Fifteen years ago, this young couple moved into A 1970s home in rural oregon on 26-acres of land that they considered temporary. In the interim, they dreamed of the modern home they would one day build in its place.

“My husband and I have always been drawn to clean lines, and a crisp look,” says the homeowner. “Surprisingly, all our ideas over the past 15 years never altered from the sleek, modern look. We wanted the same simple, clean look going out into the nature to showcase the beauty of our land.”

“I’m glad we waited,” she continues, “because it gave us time to know the land well and what we wanted from living out in the country. There are two ponds on the property, and we knew we wanted our home to be on the larger pond that’s over an acre. We also knew we wanted an interior designer and architect who could combine ultra-modern architecture with nature and make it work on this very wooded land.”

While researching Oregon architects who specialize in modern design, the couple discovered Eric Meglasson of Eric Meglasson Architect in Bend, with whom they immediately clicked. Strangely, Meglasson had been driving in the Silver Creek Falls area a decade earlier and told his wife, “I really want to design a house in this area.” As fate would have it, he was within a mile or two of this couple’s property when he said it.

Although Meglasson recommended some of the designers he works with to the couple, they suggested Holly Freres of JHL Design in Portland, with whom they had worked on a previous occasion.“I hopped onto Holly’s website,” recalls Meglasson, “and knew I would love to work with her. She was very involved in the material selections and so fantastic to work with that we plan to work together in the future!”

“When I was brought in,” recalls Freres, “Eric and the homeowners had made great progress on the form and shape of the home’s architecture. I was there to assist in creating spaces that were fundamental to the functionality of the home, as well as making sure the architecture blended beautifully with the finish palette. With four young children, two dogs and five bedrooms, the couple wanted a fortress that also blended with the natural surroundings.”

“A central walkway,” says Meglasson, describing his concept, “takes you through the front gate with a concrete spine wall following on one side, through a courtyard, flanked by the covered pool on one side and bedrooms on the other, through the four paneled glass door into the great room to the back patio and a boardwalk out to the pond.”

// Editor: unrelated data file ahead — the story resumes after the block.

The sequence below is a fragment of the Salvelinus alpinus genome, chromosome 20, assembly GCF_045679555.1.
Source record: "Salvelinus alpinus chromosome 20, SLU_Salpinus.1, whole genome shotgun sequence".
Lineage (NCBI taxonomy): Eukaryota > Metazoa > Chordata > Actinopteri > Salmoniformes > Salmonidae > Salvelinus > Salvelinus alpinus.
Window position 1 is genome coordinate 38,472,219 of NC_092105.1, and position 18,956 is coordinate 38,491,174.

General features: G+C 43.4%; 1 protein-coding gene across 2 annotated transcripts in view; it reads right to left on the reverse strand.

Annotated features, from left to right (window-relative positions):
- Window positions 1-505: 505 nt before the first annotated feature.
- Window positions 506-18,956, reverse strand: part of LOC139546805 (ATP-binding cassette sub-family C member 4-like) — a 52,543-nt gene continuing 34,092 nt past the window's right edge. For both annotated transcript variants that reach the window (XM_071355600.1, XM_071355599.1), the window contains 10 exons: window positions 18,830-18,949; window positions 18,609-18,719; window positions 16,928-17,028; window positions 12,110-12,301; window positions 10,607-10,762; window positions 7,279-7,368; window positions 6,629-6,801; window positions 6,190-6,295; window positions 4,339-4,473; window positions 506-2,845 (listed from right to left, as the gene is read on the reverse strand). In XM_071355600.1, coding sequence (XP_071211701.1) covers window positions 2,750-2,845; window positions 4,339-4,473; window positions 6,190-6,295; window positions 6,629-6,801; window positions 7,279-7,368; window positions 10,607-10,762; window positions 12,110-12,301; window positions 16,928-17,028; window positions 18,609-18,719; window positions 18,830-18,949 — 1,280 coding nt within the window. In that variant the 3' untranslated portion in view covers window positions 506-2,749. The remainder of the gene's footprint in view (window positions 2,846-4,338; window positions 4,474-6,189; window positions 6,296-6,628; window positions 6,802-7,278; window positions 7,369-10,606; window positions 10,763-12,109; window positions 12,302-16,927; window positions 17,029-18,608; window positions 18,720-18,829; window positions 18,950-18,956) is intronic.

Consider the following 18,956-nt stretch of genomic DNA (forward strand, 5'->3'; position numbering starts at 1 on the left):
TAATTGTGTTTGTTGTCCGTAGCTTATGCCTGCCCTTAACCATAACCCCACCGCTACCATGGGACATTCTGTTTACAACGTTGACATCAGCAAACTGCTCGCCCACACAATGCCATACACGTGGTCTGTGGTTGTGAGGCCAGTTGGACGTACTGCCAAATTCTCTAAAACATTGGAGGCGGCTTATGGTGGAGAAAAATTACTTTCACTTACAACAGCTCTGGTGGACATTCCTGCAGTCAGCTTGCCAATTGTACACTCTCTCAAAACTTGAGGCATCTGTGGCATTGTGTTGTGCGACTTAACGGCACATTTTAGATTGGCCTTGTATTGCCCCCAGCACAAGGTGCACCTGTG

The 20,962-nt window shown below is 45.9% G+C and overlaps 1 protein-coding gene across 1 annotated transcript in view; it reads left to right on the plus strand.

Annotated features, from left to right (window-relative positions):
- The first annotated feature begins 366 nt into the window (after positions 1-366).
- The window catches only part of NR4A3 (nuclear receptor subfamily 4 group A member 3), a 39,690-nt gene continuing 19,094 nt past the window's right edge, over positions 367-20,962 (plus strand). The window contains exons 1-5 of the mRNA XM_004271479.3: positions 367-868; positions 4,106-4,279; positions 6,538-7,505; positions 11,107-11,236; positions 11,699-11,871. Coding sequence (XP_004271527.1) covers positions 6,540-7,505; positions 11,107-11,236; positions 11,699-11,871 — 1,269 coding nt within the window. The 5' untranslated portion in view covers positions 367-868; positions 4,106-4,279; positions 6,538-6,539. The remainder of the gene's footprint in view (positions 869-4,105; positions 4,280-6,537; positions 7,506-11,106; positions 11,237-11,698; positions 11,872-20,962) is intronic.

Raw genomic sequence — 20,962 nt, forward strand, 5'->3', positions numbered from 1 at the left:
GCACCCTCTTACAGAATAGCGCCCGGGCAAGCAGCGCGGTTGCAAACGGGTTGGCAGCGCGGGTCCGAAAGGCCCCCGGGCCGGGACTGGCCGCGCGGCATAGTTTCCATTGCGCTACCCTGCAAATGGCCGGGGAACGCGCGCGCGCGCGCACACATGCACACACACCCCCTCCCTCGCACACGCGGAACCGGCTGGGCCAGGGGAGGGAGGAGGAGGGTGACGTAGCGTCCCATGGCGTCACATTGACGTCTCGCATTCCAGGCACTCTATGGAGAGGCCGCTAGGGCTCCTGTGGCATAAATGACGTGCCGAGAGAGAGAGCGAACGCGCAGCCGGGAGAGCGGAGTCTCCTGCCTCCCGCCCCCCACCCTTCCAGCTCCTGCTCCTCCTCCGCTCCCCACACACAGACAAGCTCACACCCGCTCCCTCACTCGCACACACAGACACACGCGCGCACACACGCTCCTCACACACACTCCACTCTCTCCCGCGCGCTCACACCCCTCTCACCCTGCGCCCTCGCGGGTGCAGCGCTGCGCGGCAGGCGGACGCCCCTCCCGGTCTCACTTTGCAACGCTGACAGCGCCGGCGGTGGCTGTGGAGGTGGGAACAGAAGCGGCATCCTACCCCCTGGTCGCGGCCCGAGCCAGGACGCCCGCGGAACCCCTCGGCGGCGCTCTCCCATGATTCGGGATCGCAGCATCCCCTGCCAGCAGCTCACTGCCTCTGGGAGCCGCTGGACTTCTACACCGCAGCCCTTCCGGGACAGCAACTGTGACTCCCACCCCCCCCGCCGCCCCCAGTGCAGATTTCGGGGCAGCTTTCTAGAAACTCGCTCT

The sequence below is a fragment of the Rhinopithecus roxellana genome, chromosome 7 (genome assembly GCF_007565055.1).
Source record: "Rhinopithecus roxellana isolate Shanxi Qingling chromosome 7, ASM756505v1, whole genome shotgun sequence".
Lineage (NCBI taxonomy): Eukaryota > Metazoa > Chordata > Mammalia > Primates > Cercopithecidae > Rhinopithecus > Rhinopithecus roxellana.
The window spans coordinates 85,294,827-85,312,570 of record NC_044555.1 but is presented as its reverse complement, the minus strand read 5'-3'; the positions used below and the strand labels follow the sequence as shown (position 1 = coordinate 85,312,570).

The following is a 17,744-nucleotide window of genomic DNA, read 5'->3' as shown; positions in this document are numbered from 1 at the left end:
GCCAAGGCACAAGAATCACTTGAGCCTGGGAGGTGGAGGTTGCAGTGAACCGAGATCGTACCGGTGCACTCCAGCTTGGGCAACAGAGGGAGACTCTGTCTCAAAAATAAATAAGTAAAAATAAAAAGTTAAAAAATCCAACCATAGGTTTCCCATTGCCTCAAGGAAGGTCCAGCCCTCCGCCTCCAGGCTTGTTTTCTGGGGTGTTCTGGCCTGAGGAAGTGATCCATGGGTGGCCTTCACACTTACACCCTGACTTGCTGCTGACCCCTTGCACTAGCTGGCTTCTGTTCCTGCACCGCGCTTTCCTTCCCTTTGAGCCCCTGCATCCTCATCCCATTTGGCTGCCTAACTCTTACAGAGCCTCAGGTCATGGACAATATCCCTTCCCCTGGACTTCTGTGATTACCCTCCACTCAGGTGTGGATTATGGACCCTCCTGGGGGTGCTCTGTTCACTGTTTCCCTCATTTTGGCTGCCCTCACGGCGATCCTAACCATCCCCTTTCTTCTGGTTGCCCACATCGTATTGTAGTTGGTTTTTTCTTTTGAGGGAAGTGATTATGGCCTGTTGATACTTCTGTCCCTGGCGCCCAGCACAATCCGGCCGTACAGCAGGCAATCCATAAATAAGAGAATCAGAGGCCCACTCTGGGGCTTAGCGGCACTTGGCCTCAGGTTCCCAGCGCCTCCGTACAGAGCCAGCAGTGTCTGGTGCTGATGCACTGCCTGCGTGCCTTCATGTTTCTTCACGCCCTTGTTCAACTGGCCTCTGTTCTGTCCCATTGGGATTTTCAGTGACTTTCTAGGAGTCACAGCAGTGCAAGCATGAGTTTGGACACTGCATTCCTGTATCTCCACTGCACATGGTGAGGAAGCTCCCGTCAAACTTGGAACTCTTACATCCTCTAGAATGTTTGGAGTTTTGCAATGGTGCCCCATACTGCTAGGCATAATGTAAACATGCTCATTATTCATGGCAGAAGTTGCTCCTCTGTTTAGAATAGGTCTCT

Freres worked with Meglasson on space planning, circulation of the kitchen spatially and programmatically via regular design meetings, conference calls or with the clients to discuss finishes, as well as the look and feel of the house. “We helped collaborate on the drawings with Eric,” says Freres. “We did the interiors and Eric handled the architecture. It was a good match for creating a complete set for the builder to ensure all of the modern details were captured.”

Looking to create a focal element in the kitchen, Freres introduced the homeowner to Pental Sources in Portland. “When they pulled out this slab of granite and shined a light through it,” recalls the woman, “it was spectacular. The creative part was deciding how to showcase it.” Freres’ decision to use the lighted slab as a backsplash for the Lacanche range created a conundrum for Meglasson and the builder, CDRedding Construction of Salem, Oregon, whose craftsmanship and ability to manage the project while working with Meglasson long distance exceeded his expectations.

Meglasson delights in telling how they solved it: “We created a double thick wall cavity to install the light with cabinets behind it that pull apart to access the light fixture as needed. Because we couldn’t glue the slab as you normally would, we anchored it to the adjacent cabinet, then created a substructure for it to sit on before sliding the cabinets over the edges of the slab to hold it upright.”

With the invention of the then not yet on the market MPP (Mass Plywood Panel), a veneer-based integrated plywood and alternate to CLT (Cross Laminated Timbers) used in high-rise construction, the homeowners were eager to use the product in creative ways. One of the most striking ways to showcase it was in the steps of a spiral staircase, which rises from a hallway to a rooftop seating and sleeping porch area. From this favorite perch, the boys can gaze out at the property’s wildlife – everything from beaver to nutria, otters, coyotes and skunks.

Working with Alex Zukowski, owner of MW Design Workshop of Salem, to create the spiral staircase was a joy. “I’d always envisioned the staircase with a bookcase incorporated into it,” says the homeowner. “Chatting with Alex, who was constantly coming up with ideas, including incorporating the powder coated metal shelving with the raw look of the soft wood stair, was so much fun!”

“It had to be made from durable products and be welded to both the bookcase and wall for safety.”

“From my point-of-view,” says Meglasson, “the couple made a wise decision to build while their kids are young, so the house will be a family house for a very long time. Now, the kids can explore, roam, play, and run around in nature, while living in a modern house in a country setting, which is quite unique.”

The homeowners couldn’t be happier. “Once we met Eric, we knew he and Holly would be great working together. Any time they got together they were fantastic. They realized our vision extremely well. Their work was above and beyond what we ever thought we’d get out of it.”


CDRedding Construction

Eric Meglasson Architect

JHL Design

Portland Millwork

Kitchen Appliances: Lacanche, Perlick, Thermador, Asko, Uline; Plumbing Fixtures: Newport Brass, Kallista, Brizo, Mirabelle, Stone Forest; Spiral Staircase: MW Design Workshop